handwriting or as part of a commercially printed form will.

 

6111.5.  Extrinsic evidence is admissible to determine whether a
document constitutes a will pursuant to Section 6110 or 6111, or to
determine the meaning of a will or a portion of a will if the meaning
is unclear.
6112.  (a) Any person generally competent to be a witness may act as
a witness to a will.
   (b) A will or any provision thereof is not invalid because the
will is signed by an interested witness.
   (c) Unless there are at least two other subscribing witnesses to
the will who are disinterested witnesses, the fact that the will
makes a devise to a subscribing witness creates a presumption that
the witness procured the devise by duress, menace, fraud, or undue
influence. This presumption is a presumption affecting the burden of
proof. This presumption does not apply where the witness is a person
to whom the devise is made solely in a fiduciary capacity.
   (d) If a devise made by the will to an interested witness fails
because the presumption established by subdivision (c) applies to the
devise and the witness fails to rebut the presumption, the
interested witness shall take such proportion of the devise made to
the witness in the will as does not exceed the share of the estate
which would be distributed to the witness if the will were not
established. Nothing in this subdivision affects the law that applies
where it is established that the witness procured a devise by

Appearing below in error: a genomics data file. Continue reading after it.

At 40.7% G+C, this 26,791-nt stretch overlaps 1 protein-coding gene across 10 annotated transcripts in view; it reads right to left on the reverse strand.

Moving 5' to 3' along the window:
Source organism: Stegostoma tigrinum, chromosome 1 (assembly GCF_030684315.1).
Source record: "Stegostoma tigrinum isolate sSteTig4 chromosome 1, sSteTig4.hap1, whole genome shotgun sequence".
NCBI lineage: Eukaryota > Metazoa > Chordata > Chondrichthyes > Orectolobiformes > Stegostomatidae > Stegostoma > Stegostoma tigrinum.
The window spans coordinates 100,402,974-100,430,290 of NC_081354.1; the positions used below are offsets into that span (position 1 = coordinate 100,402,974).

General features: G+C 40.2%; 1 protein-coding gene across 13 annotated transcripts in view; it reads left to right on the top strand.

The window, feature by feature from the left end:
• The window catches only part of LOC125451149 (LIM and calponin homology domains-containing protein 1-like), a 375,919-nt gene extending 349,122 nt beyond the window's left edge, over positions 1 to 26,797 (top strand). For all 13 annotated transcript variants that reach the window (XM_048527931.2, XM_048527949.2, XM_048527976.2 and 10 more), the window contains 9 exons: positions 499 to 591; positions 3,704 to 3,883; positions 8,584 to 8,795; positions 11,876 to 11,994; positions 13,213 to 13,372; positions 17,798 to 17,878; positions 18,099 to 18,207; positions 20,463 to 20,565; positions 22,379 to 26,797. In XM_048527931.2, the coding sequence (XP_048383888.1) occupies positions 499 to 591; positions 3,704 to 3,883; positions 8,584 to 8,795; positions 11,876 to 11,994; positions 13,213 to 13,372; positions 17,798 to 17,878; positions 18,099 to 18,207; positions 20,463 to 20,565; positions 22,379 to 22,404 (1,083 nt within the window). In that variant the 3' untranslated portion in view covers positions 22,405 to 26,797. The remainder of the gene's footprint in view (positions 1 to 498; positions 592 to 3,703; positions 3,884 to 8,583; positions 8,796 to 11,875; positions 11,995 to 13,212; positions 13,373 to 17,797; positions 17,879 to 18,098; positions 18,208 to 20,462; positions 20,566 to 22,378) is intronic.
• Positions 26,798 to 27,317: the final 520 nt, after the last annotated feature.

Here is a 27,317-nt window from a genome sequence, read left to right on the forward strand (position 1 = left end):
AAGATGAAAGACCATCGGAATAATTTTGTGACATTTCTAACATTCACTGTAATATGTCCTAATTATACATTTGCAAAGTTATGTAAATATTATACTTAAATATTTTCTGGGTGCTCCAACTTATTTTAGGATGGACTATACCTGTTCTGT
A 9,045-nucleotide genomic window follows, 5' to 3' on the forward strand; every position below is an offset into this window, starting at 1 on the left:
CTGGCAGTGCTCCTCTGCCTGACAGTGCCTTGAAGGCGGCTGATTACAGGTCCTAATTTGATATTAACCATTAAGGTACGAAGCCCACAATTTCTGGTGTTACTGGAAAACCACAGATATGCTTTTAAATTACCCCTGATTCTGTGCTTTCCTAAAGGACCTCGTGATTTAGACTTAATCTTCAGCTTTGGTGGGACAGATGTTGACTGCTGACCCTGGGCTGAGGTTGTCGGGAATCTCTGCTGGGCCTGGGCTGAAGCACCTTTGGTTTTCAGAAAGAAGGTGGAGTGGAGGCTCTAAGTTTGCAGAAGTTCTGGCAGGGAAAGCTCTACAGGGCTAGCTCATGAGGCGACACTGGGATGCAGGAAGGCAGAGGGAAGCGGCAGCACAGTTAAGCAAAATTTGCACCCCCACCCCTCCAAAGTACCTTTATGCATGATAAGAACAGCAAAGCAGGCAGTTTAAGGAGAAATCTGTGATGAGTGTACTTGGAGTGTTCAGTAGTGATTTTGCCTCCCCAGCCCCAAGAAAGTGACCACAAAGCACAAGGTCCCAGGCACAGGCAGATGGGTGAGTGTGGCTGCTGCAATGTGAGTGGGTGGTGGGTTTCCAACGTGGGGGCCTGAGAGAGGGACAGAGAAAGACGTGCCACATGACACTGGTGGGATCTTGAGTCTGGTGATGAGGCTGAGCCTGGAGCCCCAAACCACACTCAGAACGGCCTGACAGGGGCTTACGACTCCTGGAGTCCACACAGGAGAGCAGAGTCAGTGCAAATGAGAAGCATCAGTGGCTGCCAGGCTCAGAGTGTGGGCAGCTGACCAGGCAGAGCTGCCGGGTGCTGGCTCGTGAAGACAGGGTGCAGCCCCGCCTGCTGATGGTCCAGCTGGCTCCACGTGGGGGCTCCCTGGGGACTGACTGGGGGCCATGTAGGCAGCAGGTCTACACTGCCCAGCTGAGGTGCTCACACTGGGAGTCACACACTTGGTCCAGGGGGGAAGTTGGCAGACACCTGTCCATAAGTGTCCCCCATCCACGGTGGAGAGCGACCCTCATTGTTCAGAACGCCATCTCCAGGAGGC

duress, menace, fraud, or undue influence.

 

6113.  A written will is validly executed if its execution complies
with any of the following:
   (a) The will is executed in compliance with Section 6110 or 6111
or Chapter 6 (commencing with Section 6200) (California statutory
will) or Chapter 11 (commencing with Section 6380) (Uniform
International Wills Act).
   (b) The execution of the will complies with the law at the time of
execution of the place where the will is executed.
   (c) The execution of the will complies with the law of the place
where at the time of execution or at the time of death the testator
is domiciled, has a place of abode, or is a national.

California Trust Tax Shelters

I am posting this as a public service. I got it from the California Franchise Tax Board web page.  Until October 31, 2011 you can get amnesty for under reported income in the past related to off shore trusts among other arrangements.  I encourage you to hire an accountant or tax attorney if you are concerned about some of your past filings.  Here is the memo from the FTB:

It is a Tax Shelter if…

Determining whether you were involved in a transaction that fits the definition of an Abusive Tax Avoidance Transaction (ATAT) is more important now than ever, as time is running out to participate in California’s Voluntary Compliance Initiative 2 (VCI 2). Taxpayers who underreported their tax liability as a result of an ATAT can avoid penalties and criminal prosecution by filing amended returns reversing their ATAT transaction and participating in VCI 2 by October 31.